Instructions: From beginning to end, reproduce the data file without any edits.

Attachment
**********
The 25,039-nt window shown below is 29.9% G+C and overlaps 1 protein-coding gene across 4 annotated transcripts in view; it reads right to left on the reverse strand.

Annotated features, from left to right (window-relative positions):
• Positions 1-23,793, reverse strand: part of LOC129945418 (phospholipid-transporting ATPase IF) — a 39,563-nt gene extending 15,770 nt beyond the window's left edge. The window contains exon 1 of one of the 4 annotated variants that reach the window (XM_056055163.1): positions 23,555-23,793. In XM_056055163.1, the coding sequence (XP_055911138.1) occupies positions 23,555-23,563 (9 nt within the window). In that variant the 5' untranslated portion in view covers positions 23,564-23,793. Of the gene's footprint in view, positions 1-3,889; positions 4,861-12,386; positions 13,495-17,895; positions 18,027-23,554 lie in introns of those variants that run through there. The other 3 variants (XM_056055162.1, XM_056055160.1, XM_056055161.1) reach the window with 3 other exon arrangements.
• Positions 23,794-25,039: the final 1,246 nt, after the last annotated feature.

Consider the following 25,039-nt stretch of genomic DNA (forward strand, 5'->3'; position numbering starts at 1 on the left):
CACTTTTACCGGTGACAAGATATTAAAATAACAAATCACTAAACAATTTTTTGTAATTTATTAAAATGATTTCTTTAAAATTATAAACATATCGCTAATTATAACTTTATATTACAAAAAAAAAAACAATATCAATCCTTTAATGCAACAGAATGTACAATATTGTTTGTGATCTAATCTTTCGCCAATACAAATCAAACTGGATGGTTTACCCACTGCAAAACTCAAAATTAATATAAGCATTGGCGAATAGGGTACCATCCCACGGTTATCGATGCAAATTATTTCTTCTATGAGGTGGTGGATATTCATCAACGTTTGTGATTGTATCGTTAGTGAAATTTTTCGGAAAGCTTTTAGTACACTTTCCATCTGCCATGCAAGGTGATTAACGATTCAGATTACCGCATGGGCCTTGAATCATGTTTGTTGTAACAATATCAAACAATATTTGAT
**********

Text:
The 25,039-nt window shown below is 29.9% G+C and overlaps 1 protein-coding gene across 4 annotated transcripts in view; it reads right to left on the reverse strand.

Annotated features, from left to right (window-relative positions):
• Positions 1-23,793, reverse strand: part of LOC129945418 (phospholipid-transporting ATPase IF) — a 39,563-nt gene extending 15,770 nt beyond the window's left edge. The window contains exon 1 of one of the 4 annotated variants that reach the window (XM_056055163.1): positions 23,555-23,793. In XM_056055163.1, the coding sequence (XP_055911138.1) occupies positions 23,555-23,563 (9 nt within the window). In that variant the 5' untranslated portion in view covers positions 23,564-23,793. Of the gene's footprint in view, positions 1-3,889; positions 4,861-12,386; positions 13,495-17,895; positions 18,027-23,554 lie in introns of those variants that run through there. The other 3 variants (XM_056055162.1, XM_056055160.1, XM_056055161.1) reach the window with 3 other exon arrangements.
• Positions 23,794-25,039: the final 1,246 nt, after the last annotated feature.

Consider the following 25,039-nt stretch of genomic DNA (forward strand, 5'->3'; position numbering starts at 1 on the left):
CACTTTTACCGGTGACAAGATATTAAAATAACAAATCACTAAACAATTTTTTGTAATTTATTAAAATGATTTCTTTAAAATTATAAACATATCGCTAATTATAACTTTATATTACAAAAAAAAAAACAATATCAATCCTTTAATGCAACAGAATGTACAATATTGTTTGTGATCTAATCTTTCGCCAATACAAATCAAACTGGATGGTTTACCCACTGCAAAACTCAAAATTAATATAAGCATTGGCGAATAGGGTACCATCCCACGGTTATCGATGCAAATTATTTCTTCTATGAGGTGGTGGATATTCATCAACGTTTGTGATTGTATCGTTAGTGAAATTTTTCGGAAAGCTTTTAGTACACTTTCCATCTGCCATGCAAGGTGATTAACGATTCAGATTACCGCATGGGCCTTGAATCATGTTTGTTGTAACAATATCAAACAATATTTGAT